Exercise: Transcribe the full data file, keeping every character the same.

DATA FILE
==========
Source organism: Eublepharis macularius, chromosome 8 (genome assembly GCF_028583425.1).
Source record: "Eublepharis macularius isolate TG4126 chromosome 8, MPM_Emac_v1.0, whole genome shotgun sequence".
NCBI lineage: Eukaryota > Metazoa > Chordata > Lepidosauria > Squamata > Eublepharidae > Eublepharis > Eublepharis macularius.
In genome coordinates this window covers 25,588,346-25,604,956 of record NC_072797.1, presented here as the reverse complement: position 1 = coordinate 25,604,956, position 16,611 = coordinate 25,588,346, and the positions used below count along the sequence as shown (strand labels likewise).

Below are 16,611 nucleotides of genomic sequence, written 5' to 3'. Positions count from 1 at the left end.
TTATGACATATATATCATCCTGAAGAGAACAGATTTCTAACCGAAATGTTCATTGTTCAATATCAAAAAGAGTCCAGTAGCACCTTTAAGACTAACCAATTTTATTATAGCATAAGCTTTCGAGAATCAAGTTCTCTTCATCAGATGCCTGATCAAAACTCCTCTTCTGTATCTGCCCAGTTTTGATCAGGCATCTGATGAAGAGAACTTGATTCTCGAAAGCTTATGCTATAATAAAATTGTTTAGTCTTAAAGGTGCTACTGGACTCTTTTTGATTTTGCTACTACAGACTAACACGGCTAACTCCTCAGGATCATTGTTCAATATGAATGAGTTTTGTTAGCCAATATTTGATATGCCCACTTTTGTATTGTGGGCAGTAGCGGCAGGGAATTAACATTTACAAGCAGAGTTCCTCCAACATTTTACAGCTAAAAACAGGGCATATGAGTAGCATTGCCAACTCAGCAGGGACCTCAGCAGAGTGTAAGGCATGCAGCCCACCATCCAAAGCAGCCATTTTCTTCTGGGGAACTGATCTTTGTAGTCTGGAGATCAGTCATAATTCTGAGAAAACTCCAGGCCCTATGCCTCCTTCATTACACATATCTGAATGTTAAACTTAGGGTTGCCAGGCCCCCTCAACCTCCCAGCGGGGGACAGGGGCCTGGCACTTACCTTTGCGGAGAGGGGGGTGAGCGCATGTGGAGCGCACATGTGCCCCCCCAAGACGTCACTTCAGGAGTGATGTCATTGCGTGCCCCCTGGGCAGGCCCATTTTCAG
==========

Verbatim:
Source organism: Eublepharis macularius, chromosome 8 (genome assembly GCF_028583425.1).
Source record: "Eublepharis macularius isolate TG4126 chromosome 8, MPM_Emac_v1.0, whole genome shotgun sequence".
NCBI lineage: Eukaryota > Metazoa > Chordata > Lepidosauria > Squamata > Eublepharidae > Eublepharis > Eublepharis macularius.
In genome coordinates this window covers 25,588,346-25,604,956 of record NC_072797.1, presented here as the reverse complement: position 1 = coordinate 25,604,956, position 16,611 = coordinate 25,588,346, and the positions used below count along the sequence as shown (strand labels likewise).

Below are 16,611 nucleotides of genomic sequence, written 5' to 3'. Positions count from 1 at the left end.
TTATGACATATATATCATCCTGAAGAGAACAGATTTCTAACCGAAATGTTCATTGTTCAATATCAAAAAGAGTCCAGTAGCACCTTTAAGACTAACCAATTTTATTATAGCATAAGCTTTCGAGAATCAAGTTCTCTTCATCAGATGCCTGATCAAAACTCCTCTTCTGTATCTGCCCAGTTTTGATCAGGCATCTGATGAAGAGAACTTGATTCTCGAAAGCTTATGCTATAATAAAATTGTTTAGTCTTAAAGGTGCTACTGGACTCTTTTTGATTTTGCTACTACAGACTAACACGGCTAACTCCTCAGGATCATTGTTCAATATGAATGAGTTTTGTTAGCCAATATTTGATATGCCCACTTTTGTATTGTGGGCAGTAGCGGCAGGGAATTAACATTTACAAGCAGAGTTCCTCCAACATTTTACAGCTAAAAACAGGGCATATGAGTAGCATTGCCAACTCAGCAGGGACCTCAGCAGAGTGTAAGGCATGCAGCCCACCATCCAAAGCAGCCATTTTCTTCTGGGGAACTGATCTTTGTAGTCTGGAGATCAGTCATAATTCTGAGAAAACTCCAGGCCCTATGCCTCCTTCATTACACATATCTGAATGTTAAACTTAGGGTTGCCAGGCCCCCTCAACCTCCCAGCGGGGGACAGGGGCCTGGCACTTACCTTTGCGGAGAGGGGGGTGAGCGCATGTGGAGCGCACATGTGCCCCCCCAAGACGTCACTTCAGGAGTGATGTCATTGCGTGCCCCCTGGGCAGGCCCATTTTCAG